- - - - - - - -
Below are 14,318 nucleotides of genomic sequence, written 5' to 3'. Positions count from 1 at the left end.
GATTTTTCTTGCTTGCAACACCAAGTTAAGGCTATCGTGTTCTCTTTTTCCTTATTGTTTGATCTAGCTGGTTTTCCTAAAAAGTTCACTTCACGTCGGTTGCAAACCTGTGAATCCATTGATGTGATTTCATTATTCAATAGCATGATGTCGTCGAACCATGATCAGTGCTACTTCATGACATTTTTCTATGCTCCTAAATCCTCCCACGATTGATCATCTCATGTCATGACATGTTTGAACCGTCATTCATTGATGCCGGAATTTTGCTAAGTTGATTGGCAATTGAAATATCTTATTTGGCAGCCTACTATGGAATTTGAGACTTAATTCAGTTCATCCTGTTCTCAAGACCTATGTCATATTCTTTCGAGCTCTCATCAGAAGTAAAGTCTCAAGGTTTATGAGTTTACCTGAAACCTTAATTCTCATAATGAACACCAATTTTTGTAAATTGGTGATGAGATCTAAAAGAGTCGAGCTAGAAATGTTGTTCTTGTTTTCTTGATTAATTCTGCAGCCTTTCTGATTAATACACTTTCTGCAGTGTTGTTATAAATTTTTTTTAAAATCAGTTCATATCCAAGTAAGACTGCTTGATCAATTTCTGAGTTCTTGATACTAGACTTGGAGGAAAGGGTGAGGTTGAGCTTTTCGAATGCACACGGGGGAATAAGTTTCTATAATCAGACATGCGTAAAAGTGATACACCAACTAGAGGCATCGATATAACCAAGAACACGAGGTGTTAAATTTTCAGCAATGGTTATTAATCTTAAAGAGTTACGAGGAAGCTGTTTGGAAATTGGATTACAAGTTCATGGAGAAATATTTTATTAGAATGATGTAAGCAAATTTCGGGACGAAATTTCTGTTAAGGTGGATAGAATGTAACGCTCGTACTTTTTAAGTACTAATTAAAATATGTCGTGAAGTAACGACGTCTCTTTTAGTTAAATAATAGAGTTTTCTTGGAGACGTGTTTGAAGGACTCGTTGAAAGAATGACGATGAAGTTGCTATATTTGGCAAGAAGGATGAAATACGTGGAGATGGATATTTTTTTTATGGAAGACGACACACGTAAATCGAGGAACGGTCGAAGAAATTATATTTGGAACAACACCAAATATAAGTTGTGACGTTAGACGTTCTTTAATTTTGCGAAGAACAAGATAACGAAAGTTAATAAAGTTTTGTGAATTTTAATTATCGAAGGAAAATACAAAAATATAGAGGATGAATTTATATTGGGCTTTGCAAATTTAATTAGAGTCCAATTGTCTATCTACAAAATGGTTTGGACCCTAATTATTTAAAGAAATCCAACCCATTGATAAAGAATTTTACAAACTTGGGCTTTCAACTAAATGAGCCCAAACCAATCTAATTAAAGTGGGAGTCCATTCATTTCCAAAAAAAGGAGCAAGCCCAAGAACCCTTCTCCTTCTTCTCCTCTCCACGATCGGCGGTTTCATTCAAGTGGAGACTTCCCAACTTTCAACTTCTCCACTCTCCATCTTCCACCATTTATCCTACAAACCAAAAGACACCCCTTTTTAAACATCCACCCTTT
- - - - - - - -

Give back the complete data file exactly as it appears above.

Below are 14,318 nucleotides of genomic sequence, written 5' to 3'. Positions count from 1 at the left end.
GATTTTTCTTGCTTGCAACACCAAGTTAAGGCTATCGTGTTCTCTTTTTCCTTATTGTTTGATCTAGCTGGTTTTCCTAAAAAGTTCACTTCACGTCGGTTGCAAACCTGTGAATCCATTGATGTGATTTCATTATTCAATAGCATGATGTCGTCGAACCATGATCAGTGCTACTTCATGACATTTTTCTATGCTCCTAAATCCTCCCACGATTGATCATCTCATGTCATGACATGTTTGAACCGTCATTCATTGATGCCGGAATTTTGCTAAGTTGATTGGCAATTGAAATATCTTATTTGGCAGCCTACTATGGAATTTGAGACTTAATTCAGTTCATCCTGTTCTCAAGACCTATGTCATATTCTTTCGAGCTCTCATCAGAAGTAAAGTCTCAAGGTTTATGAGTTTACCTGAAACCTTAATTCTCATAATGAACACCAATTTTTGTAAATTGGTGATGAGATCTAAAAGAGTCGAGCTAGAAATGTTGTTCTTGTTTTCTTGATTAATTCTGCAGCCTTTCTGATTAATACACTTTCTGCAGTGTTGTTATAAATTTTTTTTAAAATCAGTTCATATCCAAGTAAGACTGCTTGATCAATTTCTGAGTTCTTGATACTAGACTTGGAGGAAAGGGTGAGGTTGAGCTTTTCGAATGCACACGGGGGAATAAGTTTCTATAATCAGACATGCGTAAAAGTGATACACCAACTAGAGGCATCGATATAACCAAGAACACGAGGTGTTAAATTTTCAGCAATGGTTATTAATCTTAAAGAGTTACGAGGAAGCTGTTTGGAAATTGGATTACAAGTTCATGGAGAAATATTTTATTAGAATGATGTAAGCAAATTTCGGGACGAAATTTCTGTTAAGGTGGATAGAATGTAACGCTCGTACTTTTTAAGTACTAATTAAAATATGTCGTGAAGTAACGACGTCTCTTTTAGTTAAATAATAGAGTTTTCTTGGAGACGTGTTTGAAGGACTCGTTGAAAGAATGACGATGAAGTTGCTATATTTGGCAAGAAGGATGAAATACGTGGAGATGGATATTTTTTTTATGGAAGACGACACACGTAAATCGAGGAACGGTCGAAGAAATTATATTTGGAACAACACCAAATATAAGTTGTGACGTTAGACGTTCTTTAATTTTGCGAAGAACAAGATAACGAAAGTTAATAAAGTTTTGTGAATTTTAATTATCGAAGGAAAATACAAAAATATAGAGGATGAATTTATATTGGGCTTTGCAAATTTAATTAGAGTCCAATTGTCTATCTACAAAATGGTTTGGACCCTAATTATTTAAAGAAATCCAACCCATTGATAAAGAATTTTACAAACTTGGGCTTTCAACTAAATGAGCCCAAACCAATCTAATTAAAGTGGGAGTCCATTCATTTCCAAAAAAAGGAGCAAGCCCAAGAACCCTTCTCCTTCTTCTCCTCTCCACGATCGGCGGTTTCATTCAAGTGGAGACTTCCCAACTTTCAACTTCTCCACTCTCCATCTTCCACCATTTATCCTACAAACCAAAAGACACCCCTTTTTAAACATCCACCCTTT